Can You Appeal a Family Court Decision?

What Are My Legal Options After an Unfavorable Decision?

While the family courts do their best to hand down fair and just orders, mistakes do happen. Receiving a judgment against you is frustrating and disappointing. It's even more difficult to deal with if you believe it resulted from a judge's error or other problem. You may be wondering if you have any legal recourse to correct it.

In some cases, you may be able to appeal a family court decision. However, the process is complicated, and there are important deadlines that cannot be missed. If you are considering appealing a family court ruling, you should consult with an attorney before proceeding. The courts are very strict regarding family court appeals, and you want to be sure that you have substantial grounds to file for an appeal. Failure to follow the correct procedures can result in losing your appeals case.

Family court matters that can be appealed include:

  • Divorce
  • Spousal support
  • Child custody
  • Child support

What Is an Appeal?

Many people mistakenly believe that an appeal is an opportunity for a new trial. This is not the case. When you appeal, you will not be returning to court to present your case to a new judge. You also won't have the chance to present new evidence or witnesses. The appellate courts review what happened during your trial and decide if a legal mistake was indeed made. For example, they may look to see if a judge misapplied a law.

When looking at an appeal, the courts are concerned with:

  • Legal mistakes
  • Whether those mistakes affected the final judgment in the case

It is also important to remember that the appellate courts are not concerned with whether they agree with the trial court's decision. Rather, they can only reverse a decision if they find that a mistake was made that affected the outcome.

What Happens with My Original Court Order During the Appeals Process?

Many people are under the misconception that their original court order is stayed or postponed when they file an appeal. This is not true. You must make a special request for an order to be stayed. Making this request is complicated, and you may still be required to comply with part of all of the original order. Therefore, if you are appealing a spousal support order, you must still abide by the original order unless the appellate courts tell you otherwise. If you are confused about how your appeals case affects your original orders, speak with your attorney right away. Do not ignore court orders, even if you think they are incorrect.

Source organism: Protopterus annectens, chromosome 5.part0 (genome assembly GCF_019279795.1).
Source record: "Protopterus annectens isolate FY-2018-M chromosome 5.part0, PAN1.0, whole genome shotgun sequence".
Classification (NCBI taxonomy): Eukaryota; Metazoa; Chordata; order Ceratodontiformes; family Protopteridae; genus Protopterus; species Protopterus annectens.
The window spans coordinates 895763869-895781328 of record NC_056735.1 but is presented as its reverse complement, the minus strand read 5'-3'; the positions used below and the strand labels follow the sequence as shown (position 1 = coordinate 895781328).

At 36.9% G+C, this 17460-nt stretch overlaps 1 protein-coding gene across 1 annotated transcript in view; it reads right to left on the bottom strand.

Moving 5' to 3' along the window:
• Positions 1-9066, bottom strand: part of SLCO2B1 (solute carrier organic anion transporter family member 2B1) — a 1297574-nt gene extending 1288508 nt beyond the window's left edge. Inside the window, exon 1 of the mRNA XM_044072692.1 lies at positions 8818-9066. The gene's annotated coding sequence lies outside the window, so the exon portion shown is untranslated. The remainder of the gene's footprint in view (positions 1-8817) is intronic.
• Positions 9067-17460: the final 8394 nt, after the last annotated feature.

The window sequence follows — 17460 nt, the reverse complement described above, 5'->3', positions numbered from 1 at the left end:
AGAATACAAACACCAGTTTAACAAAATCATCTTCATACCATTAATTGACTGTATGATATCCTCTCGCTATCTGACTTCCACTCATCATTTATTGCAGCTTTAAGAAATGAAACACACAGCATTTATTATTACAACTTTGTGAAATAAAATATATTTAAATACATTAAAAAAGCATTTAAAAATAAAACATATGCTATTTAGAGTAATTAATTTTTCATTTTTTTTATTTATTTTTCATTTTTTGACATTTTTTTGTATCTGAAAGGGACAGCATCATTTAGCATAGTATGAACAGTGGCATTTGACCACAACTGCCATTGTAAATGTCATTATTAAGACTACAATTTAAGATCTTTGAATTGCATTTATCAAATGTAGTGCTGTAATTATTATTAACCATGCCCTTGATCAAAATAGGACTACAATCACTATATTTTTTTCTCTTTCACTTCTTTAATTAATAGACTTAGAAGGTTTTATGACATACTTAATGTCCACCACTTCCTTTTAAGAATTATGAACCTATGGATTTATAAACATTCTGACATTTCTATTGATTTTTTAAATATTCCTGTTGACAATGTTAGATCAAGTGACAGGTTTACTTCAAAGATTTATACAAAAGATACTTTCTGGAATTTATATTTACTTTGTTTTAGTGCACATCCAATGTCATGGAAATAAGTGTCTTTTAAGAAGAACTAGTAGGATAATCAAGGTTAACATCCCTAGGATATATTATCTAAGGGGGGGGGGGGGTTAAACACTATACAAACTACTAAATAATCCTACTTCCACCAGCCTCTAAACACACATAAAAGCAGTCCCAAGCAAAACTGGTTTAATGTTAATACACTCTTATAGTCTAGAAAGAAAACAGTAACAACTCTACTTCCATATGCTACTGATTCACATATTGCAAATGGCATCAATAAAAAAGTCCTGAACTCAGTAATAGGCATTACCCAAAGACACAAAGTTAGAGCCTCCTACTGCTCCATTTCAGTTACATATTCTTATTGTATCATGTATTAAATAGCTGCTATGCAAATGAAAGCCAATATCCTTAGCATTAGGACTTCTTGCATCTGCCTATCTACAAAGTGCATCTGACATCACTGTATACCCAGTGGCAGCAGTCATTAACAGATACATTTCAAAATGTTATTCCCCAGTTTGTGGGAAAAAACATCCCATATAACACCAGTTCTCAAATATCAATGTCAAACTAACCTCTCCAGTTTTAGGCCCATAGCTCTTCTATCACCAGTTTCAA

Where Are Family Court Appeals Heard in California?

California has six appellate courts that serve specific districts. Orange County family court appeals are heard in Division Three of the 4th District Court of Appeal. The 4th District serves a large geographic region, including San Diego, Riverside, Imperial, Inyo, and Orange Counties. Division Three is in Santa Ana. Eight justices serve Division Three.

To learn more about the 4th District Court of Appeal, review their website here.

Alternatives to Appealing Your Case

The appeals process is lengthy and expensive. Additionally, appeals cases are very challenging, and you are not guaranteed success just because you have filed for an appeal. Before going through this process, you should discuss your alternatives with an attorney. There may be other options for resolving your problem without involving the Court of Appeal.

Instead of appealing, you may be able to:

  • File a motion to set aside or vacate the judgment
  • File a motion for reconsideration of the order
  • File a motion for a new trial
  • Apply for a renewal

If your problem stems from new evidence, facts, circumstances, or law, these options may be better than filing an appeal. Remember, the appeals court is not concerned with new evidence or facts and will only look at the trial record for evidence of a legal mistake. Similarly, if you are concerned with jury misconduct, insufficient evidence, or an irregularity that you believe prevented the trial from being fair, filing a motion for a new trial may be more effective than filing an appeal.

These alternatives to an appeal can be just as complicated as the appeals process. Speak with your lawyer before pursuing them.

Always Work with an Attorney

While you do have the option to seek an appeal without legal representation, the courts advise against this. The appeals process is very difficult to navigate. There are many rules, procedures, and deadlines that must be adhered to exactly. If you are working without a lawyer's guidance, you may be more likely to make mistakes that negatively impact your case. You may even run the risk of having your case dismissed.

Not all attorneys handle appeals cases. This may mean that you will have to seek different legal representation than the lawyer who handled your original case. When selecting an attorney to represent you, make sure you find a lawyer experienced in appeals.